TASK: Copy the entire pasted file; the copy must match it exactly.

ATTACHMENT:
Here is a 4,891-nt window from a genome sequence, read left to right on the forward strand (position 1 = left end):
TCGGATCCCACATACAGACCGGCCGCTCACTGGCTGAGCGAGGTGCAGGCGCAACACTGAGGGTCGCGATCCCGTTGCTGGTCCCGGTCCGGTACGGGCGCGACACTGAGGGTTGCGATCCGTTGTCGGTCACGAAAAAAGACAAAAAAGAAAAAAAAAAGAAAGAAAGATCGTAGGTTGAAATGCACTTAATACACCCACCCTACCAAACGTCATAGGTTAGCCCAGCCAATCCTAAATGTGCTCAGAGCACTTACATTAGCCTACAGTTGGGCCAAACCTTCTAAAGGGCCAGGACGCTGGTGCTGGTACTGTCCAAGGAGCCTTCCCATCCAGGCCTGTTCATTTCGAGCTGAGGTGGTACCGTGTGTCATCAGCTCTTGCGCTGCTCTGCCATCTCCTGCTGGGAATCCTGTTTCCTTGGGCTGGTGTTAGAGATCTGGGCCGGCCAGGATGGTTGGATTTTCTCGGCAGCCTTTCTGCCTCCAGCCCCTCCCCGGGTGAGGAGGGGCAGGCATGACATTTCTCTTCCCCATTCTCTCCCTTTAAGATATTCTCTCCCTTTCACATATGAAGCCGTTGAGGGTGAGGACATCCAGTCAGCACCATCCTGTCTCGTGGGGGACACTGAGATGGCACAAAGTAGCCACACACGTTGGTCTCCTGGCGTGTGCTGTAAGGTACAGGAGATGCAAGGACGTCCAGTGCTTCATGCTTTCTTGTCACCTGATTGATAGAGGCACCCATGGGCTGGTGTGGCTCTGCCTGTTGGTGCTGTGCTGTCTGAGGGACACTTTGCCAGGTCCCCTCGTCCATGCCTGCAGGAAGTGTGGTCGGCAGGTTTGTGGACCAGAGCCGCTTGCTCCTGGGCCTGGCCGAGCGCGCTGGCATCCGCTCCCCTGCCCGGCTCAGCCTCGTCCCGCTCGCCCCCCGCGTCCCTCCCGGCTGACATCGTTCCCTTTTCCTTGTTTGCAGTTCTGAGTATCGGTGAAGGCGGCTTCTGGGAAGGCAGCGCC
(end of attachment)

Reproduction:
Here is a 4,891-nt window from a genome sequence, read left to right on the forward strand (position 1 = left end):
TCGGATCCCACATACAGACCGGCCGCTCACTGGCTGAGCGAGGTGCAGGCGCAACACTGAGGGTCGCGATCCCGTTGCTGGTCCCGGTCCGGTACGGGCGCGACACTGAGGGTTGCGATCCGTTGTCGGTCACGAAAAAAGACAAAAAAGAAAAAAAAAAGAAAGAAAGATCGTAGGTTGAAATGCACTTAATACACCCACCCTACCAAACGTCATAGGTTAGCCCAGCCAATCCTAAATGTGCTCAGAGCACTTACATTAGCCTACAGTTGGGCCAAACCTTCTAAAGGGCCAGGACGCTGGTGCTGGTACTGTCCAAGGAGCCTTCCCATCCAGGCCTGTTCATTTCGAGCTGAGGTGGTACCGTGTGTCATCAGCTCTTGCGCTGCTCTGCCATCTCCTGCTGGGAATCCTGTTTCCTTGGGCTGGTGTTAGAGATCTGGGCCGGCCAGGATGGTTGGATTTTCTCGGCAGCCTTTCTGCCTCCAGCCCCTCCCCGGGTGAGGAGGGGCAGGCATGACATTTCTCTTCCCCATTCTCTCCCTTTAAGATATTCTCTCCCTTTCACATATGAAGCCGTTGAGGGTGAGGACATCCAGTCAGCACCATCCTGTCTCGTGGGGGACACTGAGATGGCACAAAGTAGCCACACACGTTGGTCTCCTGGCGTGTGCTGTAAGGTACAGGAGATGCAAGGACGTCCAGTGCTTCATGCTTTCTTGTCACCTGATTGATAGAGGCACCCATGGGCTGGTGTGGCTCTGCCTGTTGGTGCTGTGCTGTCTGAGGGACACTTTGCCAGGTCCCCTCGTCCATGCCTGCAGGAAGTGTGGTCGGCAGGTTTGTGGACCAGAGCCGCTTGCTCCTGGGCCTGGCCGAGCGCGCTGGCATCCGCTCCCCTGCCCGGCTCAGCCTCGTCCCGCTCGCCCCCCGCGTCCCTCCCGGCTGACATCGTTCCCTTTTCCTTGTTTGCAGTTCTGAGTATCGGTGAAGGCGGCTTCTGGGAAGGCAGCGCC